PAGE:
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Caterpillar

Caterpillar

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Published by zerohedge
Caterpillar
Caterpillar

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Published by: zerohedge on Jul 23, 2013
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Caterpillar, Inc. (CAT)
 – 
Short (67% upside): The Ultimate Value Trap (Would you rather be lucky or smart?)
 
Mkt Cap: $56.35B
 
EV: $92B
 
Price Target: $28/shr
Recommendation:
Caterpillar (CAT) is an under-loved name that has lagged the S&P by 23% YTD, has a 2.5% dividend yield and to many appears to be at a cyclical trough. CAT hasgrown earnings from a low of $1.43 per share in 2009 to an impressive $8.48 last year, and looks to benefit from a positive North American construction cyclea
longside bottoming mining capex while being an $85 stock with a management 2015 EPS forecast of $15/shr…
 CAT is a short. We stress that this is not a play on the upcoming quarter; in fact we expect management to manufacture a strong print.CAT will generate neither growth nor cashflow without ever-greater leverage pumping more product into both Caterpillar & dealer inventory, and continuing toadjust their own residual values at CAT Financial lower. Despite accounting EPS soaring the past few years, we urge investors to ask themselves where the
cashflow generation really is and what they are overlooking in CAT’s financing arrangements.
Upon closer examination of the financials, poor managementincentives, $9B of failed acquisitions in the past two years alone, as well as negative earnings risk that is still not fully understood by current holders of the stock wehighlight why CAT is a compelling short. Highlighted below are key catalysts which we believe will send CAT to its fair value of $28/shr by 2014.CAT:
 
Generates no free cashflow, unless via borrowing
 
Uses questionable revenue recognition to its own foreign subsidiaries using borrowed money for sales that do not end up at a dealer or end user
 
Will NOT be able to materially raise its dividend moving forward
 
Uses imprudent and aggressive economic forecasting as an excuse to stuff the channel and level load production to attempt to meet guidance
 
Is in the middle-innings of a multi-year capitulation of mining capex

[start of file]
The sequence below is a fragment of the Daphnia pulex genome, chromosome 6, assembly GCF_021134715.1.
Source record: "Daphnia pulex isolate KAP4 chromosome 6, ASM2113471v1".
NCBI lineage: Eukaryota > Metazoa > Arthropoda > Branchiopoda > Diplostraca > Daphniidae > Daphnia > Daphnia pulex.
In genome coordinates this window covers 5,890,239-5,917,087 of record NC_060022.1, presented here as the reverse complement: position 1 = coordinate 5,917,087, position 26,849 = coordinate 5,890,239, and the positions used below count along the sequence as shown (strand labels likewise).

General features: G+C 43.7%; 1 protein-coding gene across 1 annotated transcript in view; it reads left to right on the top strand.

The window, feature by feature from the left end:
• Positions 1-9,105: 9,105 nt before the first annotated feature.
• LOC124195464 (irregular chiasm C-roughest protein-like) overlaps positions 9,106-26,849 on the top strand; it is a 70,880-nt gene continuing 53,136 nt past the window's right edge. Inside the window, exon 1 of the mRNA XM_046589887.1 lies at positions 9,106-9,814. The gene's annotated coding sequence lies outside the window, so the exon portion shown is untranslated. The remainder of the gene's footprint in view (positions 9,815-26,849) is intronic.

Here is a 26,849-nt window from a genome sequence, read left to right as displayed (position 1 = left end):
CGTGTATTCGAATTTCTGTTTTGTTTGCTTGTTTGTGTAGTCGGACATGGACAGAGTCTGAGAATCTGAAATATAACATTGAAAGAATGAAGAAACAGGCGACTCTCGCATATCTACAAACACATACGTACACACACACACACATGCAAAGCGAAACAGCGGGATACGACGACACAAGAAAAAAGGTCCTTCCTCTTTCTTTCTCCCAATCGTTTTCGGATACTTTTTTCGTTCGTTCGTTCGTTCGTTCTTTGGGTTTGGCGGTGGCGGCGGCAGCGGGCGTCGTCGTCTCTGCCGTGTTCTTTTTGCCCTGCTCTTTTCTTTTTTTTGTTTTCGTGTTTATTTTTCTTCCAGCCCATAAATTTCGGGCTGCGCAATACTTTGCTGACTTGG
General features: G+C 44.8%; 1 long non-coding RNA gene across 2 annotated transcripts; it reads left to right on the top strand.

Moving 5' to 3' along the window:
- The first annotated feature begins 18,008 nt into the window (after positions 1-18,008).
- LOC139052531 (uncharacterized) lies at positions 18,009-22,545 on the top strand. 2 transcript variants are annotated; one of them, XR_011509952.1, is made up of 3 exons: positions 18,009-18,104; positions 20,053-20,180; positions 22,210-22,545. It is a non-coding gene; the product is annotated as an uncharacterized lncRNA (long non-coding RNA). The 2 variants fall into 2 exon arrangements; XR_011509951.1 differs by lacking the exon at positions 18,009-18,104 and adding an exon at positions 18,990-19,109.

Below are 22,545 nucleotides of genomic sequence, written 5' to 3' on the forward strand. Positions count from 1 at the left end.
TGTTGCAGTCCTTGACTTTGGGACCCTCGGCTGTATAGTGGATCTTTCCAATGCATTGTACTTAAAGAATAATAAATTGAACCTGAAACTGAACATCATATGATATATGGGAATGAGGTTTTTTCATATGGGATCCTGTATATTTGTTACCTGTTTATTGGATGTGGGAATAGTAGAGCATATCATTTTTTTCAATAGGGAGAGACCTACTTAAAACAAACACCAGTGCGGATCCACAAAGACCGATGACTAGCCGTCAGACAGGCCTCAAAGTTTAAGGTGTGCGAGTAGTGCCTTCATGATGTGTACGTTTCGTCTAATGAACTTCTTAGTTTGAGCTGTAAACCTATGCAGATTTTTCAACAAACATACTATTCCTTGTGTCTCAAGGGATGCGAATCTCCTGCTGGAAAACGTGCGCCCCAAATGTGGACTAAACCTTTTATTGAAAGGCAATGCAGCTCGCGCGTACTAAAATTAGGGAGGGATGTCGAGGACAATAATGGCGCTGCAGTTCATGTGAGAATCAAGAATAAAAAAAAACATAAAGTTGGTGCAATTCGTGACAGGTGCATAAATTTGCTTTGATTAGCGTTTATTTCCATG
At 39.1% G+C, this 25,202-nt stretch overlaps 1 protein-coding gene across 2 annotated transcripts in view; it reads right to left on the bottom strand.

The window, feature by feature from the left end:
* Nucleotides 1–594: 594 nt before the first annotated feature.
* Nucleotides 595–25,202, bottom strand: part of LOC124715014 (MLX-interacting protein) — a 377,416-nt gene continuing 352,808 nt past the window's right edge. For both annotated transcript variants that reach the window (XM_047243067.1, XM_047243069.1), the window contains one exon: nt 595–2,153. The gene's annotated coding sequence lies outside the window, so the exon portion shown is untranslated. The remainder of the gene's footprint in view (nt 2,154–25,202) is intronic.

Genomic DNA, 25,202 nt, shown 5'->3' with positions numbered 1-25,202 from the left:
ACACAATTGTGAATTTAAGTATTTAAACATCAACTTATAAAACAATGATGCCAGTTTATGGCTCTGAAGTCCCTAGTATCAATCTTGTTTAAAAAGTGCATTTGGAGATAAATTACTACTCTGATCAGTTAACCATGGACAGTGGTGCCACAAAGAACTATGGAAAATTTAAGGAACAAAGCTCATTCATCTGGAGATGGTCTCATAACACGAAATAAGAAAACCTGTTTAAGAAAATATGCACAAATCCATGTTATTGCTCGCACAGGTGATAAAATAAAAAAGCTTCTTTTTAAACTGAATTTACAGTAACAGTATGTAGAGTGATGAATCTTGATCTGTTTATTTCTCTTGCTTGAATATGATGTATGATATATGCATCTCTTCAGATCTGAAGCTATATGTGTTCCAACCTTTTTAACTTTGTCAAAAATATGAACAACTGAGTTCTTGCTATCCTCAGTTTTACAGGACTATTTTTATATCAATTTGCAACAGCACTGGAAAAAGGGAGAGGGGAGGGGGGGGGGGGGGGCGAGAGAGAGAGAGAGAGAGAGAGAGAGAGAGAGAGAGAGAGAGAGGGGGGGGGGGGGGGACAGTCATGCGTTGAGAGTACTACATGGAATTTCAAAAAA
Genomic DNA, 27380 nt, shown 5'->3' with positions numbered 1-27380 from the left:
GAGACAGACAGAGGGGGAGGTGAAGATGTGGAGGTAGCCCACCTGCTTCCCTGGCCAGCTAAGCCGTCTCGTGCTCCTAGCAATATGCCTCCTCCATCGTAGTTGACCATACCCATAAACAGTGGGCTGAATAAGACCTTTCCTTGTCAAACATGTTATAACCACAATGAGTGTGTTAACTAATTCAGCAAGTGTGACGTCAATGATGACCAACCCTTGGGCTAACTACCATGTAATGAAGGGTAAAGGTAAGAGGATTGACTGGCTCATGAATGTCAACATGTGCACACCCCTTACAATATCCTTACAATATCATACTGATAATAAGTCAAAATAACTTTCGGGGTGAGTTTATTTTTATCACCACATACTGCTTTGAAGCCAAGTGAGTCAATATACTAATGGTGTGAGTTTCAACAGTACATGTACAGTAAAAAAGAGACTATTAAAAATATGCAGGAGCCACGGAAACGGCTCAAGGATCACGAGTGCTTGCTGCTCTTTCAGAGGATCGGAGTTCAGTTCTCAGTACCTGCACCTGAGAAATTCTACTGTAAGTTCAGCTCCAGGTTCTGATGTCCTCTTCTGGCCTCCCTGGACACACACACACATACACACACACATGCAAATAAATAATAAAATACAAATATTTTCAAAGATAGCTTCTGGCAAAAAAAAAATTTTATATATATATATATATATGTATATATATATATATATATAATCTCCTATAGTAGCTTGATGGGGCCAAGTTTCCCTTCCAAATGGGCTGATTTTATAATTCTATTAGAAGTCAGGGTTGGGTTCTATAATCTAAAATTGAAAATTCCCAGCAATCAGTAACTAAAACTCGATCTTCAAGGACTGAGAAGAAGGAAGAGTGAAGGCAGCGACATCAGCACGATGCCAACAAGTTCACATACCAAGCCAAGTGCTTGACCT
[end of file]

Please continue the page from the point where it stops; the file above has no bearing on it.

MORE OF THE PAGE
Has completed $9B in failed (including one fraudulent), value-destroying acquisitions since 2010 to try and meet long-term earnings forecasts
 –
and still
can’t meet those forecasts.
 
 
Very rarely mentions their own large financial subsidiary, which we believe will magnify its earnings downturn and impair cashflow moving forward
 
Has compensation targets mis-
aligned and far beneath management’s guidance and stated goals
 
Questions For Management:
 
Why does management’s own incentive plan include a profit threshold of $2.50 while their own ‘severe economic downturn’ EPS forecast for CAT is $3.50?
 
Why are CAT foreign subsidiaries allowed to purchase goods from CAT parent using borrowed money and then allow CAT to recognize a sale that never actuallywent to an end user?Link - SEC Correspondence. 
 
Why isn’t management held accountable for CAT Financial, a $36B balance sheet entity whose results determine if CAT’s origina
l margins were correct to beginwith?
 
If your company has such great earnings prospects
through 2015, why hasn’t stock been aggressively repurchased recently?
And why has managementallowed 7.3% of unchecked share creep ($4B of curr. mkt value) since 2009?
 
If CAT machines have such high residual values and solid transaction prices, why isn’t
an effort made to shrink its balance sheet during cyclical booms?
 
Why are such aggressive economic forecasts allowed at an organization of your resources? And why are these flimsy forecasts later blamed for causingearnings misses and channel stuffing?
 
W
hy has your deferred revenue grown so much (and this doesn’t relate to BUCY), allowing for an earnings piggy bank funded by b
orrowed money from foreignsubsidiaries?
 
Are CAT’s foreign subsidiary’s own orders from CAT parent within CAT’s reported backlog?
 
 
W
hy does CAT’s compensation committee use such easy targets? Why does the compensation committee turn a $90B balance sheet in
to only $33B of 
‘accountable assets’?
 
 
 
Our earnings vs. consensus (decidedly below):Where is the value?
 
Our view on CAT’s true earnings power and lack of ROC
definitive divergence between free cashflow & accounting EPS:Thesis:
Caterpillar has benefitted from the now-fading 2009 Chinese stimulus package and global QE pushing rates near zero
 –
both points which management has abusedto build inventory and finance easy dealer floorplan financing
 –
stuffing the channel for the past 4 years.
We can’t stress enough: there is no growth and there is
no cashflow to be found here. Period.
We see many similarities between CAT’s current behavior and Lucent’s near
-demise in the late-1990s
 –
 
at both points each firm’s core market was undergoing the
ragged edge of a parabolic rise in demand. In the end a string of failed acquisitions as well as borrowing to finance ever-greater inventory
and 
customer purchases
was Lucent’s undoing –
sending a stock price that had risen to $84 a few years earlier down to $0.55 by Oct, 2002.
We believe that just like Lucent, Caterpillar’smargins aren’t real –